World Chess Championship 2013: Anand vs. Carlsen Game 2

So, as in game 1, the second round of the 2013 World Chess Championship ended in a rather short draw. Many chess enthusiasts feel that this is the sort of play that gives chess a bad name among sports writers and casual fans. However, this is far to simplistic of a view point given the enormity of what is at stake for both men. Anand and Carlsen are in Chennai to fight for the World Chess Championship. Entertaining their fans must come second to winning the match. When everything is on the line, all that matters in chess is winning.

This is where Viswanathan Anand could have played for a win rather than trading down to a draw. (see move 18)

This is where Viswanathan Anand could have played for a win rather than trading
down to a draw. (see move 18)

[Event “World Chess Championship”]
[Site “Chennai”]
[Date “2013.11.7”]
[Round “2”]
[White “Viswanathan Anand”]
[Black “Magnus Carlsen”]
[Result “1/2-1/2”]
[Eco “B19”]
[Annotator “Chris Torres”]
[Source “”]

1.e4 c6 {Magnus Carlsen chooses the Caro-Kann Defence. Botvinnik and Karpov both played
this defence in World Championships with good effect.}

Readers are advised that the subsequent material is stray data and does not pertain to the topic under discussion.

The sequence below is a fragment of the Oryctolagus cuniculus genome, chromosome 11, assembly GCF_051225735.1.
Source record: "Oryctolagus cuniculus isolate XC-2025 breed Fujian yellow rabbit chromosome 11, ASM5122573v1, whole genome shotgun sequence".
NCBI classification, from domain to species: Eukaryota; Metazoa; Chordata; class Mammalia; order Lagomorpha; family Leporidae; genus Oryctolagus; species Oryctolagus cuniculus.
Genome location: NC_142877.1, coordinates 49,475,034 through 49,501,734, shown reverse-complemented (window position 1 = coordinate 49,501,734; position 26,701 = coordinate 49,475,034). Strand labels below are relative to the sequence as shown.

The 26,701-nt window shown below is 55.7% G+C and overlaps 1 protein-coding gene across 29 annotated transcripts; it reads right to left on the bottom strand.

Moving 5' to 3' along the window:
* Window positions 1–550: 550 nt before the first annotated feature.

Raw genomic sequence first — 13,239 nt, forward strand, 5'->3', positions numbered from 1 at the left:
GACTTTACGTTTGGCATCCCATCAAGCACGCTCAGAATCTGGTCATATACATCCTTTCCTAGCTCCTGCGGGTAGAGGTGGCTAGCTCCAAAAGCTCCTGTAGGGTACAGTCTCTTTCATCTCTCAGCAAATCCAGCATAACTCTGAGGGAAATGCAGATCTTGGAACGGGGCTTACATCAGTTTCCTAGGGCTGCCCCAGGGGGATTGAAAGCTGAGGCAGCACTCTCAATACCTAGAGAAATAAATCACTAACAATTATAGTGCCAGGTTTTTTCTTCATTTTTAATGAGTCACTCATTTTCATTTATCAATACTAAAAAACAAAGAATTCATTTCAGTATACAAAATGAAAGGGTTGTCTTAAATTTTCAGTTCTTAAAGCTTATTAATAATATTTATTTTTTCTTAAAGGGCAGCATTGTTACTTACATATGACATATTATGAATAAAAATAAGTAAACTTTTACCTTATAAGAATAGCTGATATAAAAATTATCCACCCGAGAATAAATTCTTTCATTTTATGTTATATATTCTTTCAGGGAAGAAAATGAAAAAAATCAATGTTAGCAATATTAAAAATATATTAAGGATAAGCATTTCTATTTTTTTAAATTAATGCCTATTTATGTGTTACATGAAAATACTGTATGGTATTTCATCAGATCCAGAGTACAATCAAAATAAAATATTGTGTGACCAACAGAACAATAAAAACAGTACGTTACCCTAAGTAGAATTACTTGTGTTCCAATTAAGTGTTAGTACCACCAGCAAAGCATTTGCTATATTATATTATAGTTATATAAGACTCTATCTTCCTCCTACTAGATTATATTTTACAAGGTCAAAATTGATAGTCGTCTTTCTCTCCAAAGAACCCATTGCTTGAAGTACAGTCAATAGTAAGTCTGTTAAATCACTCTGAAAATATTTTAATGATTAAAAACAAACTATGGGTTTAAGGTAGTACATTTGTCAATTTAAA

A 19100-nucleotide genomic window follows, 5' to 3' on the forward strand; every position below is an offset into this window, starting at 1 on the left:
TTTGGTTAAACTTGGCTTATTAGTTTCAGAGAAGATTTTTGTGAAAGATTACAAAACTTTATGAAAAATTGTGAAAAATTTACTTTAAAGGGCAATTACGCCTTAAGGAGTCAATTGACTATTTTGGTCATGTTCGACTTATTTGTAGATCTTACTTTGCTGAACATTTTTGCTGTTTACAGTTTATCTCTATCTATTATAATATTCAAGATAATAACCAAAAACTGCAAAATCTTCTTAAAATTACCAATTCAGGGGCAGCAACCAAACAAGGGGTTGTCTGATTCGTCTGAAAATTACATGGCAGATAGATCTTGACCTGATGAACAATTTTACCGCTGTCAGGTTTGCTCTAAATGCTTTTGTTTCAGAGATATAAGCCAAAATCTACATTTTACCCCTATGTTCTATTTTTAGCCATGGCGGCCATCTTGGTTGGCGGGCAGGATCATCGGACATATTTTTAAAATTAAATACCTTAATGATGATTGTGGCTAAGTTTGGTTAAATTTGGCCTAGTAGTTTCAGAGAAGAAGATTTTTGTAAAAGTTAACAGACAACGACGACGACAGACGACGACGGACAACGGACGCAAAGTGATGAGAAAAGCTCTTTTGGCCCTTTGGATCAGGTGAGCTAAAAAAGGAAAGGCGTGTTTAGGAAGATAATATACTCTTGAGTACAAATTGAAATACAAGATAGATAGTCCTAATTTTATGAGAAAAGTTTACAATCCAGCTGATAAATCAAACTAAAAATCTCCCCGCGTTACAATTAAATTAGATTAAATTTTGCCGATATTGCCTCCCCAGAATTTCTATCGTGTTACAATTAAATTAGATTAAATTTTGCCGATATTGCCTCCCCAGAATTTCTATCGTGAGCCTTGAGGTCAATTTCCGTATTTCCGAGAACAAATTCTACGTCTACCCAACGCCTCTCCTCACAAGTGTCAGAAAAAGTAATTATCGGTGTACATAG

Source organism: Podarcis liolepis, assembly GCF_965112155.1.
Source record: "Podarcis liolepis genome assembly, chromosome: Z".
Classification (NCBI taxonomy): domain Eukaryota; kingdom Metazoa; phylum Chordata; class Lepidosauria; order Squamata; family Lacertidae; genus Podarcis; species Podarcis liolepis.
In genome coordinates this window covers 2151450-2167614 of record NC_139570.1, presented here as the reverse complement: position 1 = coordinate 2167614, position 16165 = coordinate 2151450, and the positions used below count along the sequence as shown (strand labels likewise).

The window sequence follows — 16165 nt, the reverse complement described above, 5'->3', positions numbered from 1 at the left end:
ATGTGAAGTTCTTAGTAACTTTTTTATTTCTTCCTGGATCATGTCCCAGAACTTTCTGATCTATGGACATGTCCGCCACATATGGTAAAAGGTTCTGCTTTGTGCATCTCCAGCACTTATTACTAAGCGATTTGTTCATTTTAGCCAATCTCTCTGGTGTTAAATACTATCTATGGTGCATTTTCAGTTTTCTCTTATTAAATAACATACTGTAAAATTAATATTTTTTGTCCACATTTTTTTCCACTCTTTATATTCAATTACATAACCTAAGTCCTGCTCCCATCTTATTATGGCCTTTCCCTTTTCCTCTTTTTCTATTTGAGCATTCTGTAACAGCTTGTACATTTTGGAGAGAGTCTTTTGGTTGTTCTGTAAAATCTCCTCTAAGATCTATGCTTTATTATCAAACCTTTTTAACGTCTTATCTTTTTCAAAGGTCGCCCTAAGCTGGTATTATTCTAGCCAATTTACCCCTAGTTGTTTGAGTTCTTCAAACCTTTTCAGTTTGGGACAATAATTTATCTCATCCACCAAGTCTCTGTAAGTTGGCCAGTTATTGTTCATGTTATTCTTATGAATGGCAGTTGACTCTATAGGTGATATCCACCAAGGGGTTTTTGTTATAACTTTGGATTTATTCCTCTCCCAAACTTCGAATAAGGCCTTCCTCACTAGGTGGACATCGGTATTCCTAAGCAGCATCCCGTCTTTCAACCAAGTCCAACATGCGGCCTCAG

2.d4 {When black’s first move is a pawn up one square, it is usually best for white to move his “royal” pawn up two squares as well.}
d5 {Black shouldn’t waste time challenging white’s center domination. This is the proper second move of the Caro-Kann.}
3.Nc3 {This is the classical Carro-Kann. If Anand had played 3. e5 it would be the
“Advance Variation” and if Anand had played 3. exd5 it would be the “Exchange
Variation.” The “Classical” and the “Advance” create more problems for black than the “Exchange.”}

dxe4

4.Nxe4 Bf5 5.Ng3 Bg6 6.h4 {This moves grabs space and forces black to scoot his “h” pawn forward a square
so his bishop does not become trapped after white plays “h5.” All this is book knowledge for the Carro-Kann.}

h6

7.Nf3 {Anand could have also played “h5” here and forced the black bishop into the
hole. Both moves are equally as good and the variations can transpose back and forth easily.}

e6 {Other common moves for black include “Nd7” and “Nf6.”}

8.Ne5 {Anand could have also forced Carlsen’s bishop into the hole by playing “h5.”}
Bh7

9.Bd3 {This forces and exchange of bishops which helps Anand develop quickly by recapturing with his queen.}
Bxd3

10.Qxd3 Nd7 11.f4 {This has been played in about 120 high-level games.}
Bb4+ {At first glance, this move looks odd because Anand can easily deflect Carlsen’s
bishop with pawn “c3.” However, black scores relatively well by coaxing white
to place all his pawns on dark squares to interfere with the bishop on “c1.”
The other major choices for black are given below:}
( 11…c5 12.Be3 Qa5+ 13.Bd2 Qa4 14.Qf3 Ngf6 15.Qxb7 Rb8 16.Qc7
cxd4 17.b3 Qa6 18.Qc6 Rb6 19.Qa8+ Rb8 20.Qc6 Rb6 21.Qa8+ Rb8
22.Qc6 {1/2-1/2, Topalov Veselin (BUL) 2733 – Dreev Alexey (RUS) 2676 , Sarajevo 2001 It (cat.16)}
) ( 11…Ngf6 12.Bd2 Bd6 13.O-O-O Qc7 14.Kb1 O-O 15.Ne2 Rad8
16.Qf3 h5 17.Rhg1 c5 18.g4 Bxe5 19.dxe5 Nxg4 20.Ng3 f5 21.exf6
Ndxf6 22.Nxh5 Nxh5 23.Qxg4 Rf5 24.Qe2 Qf7 25.Rde1 Nxf4 26.Bxf4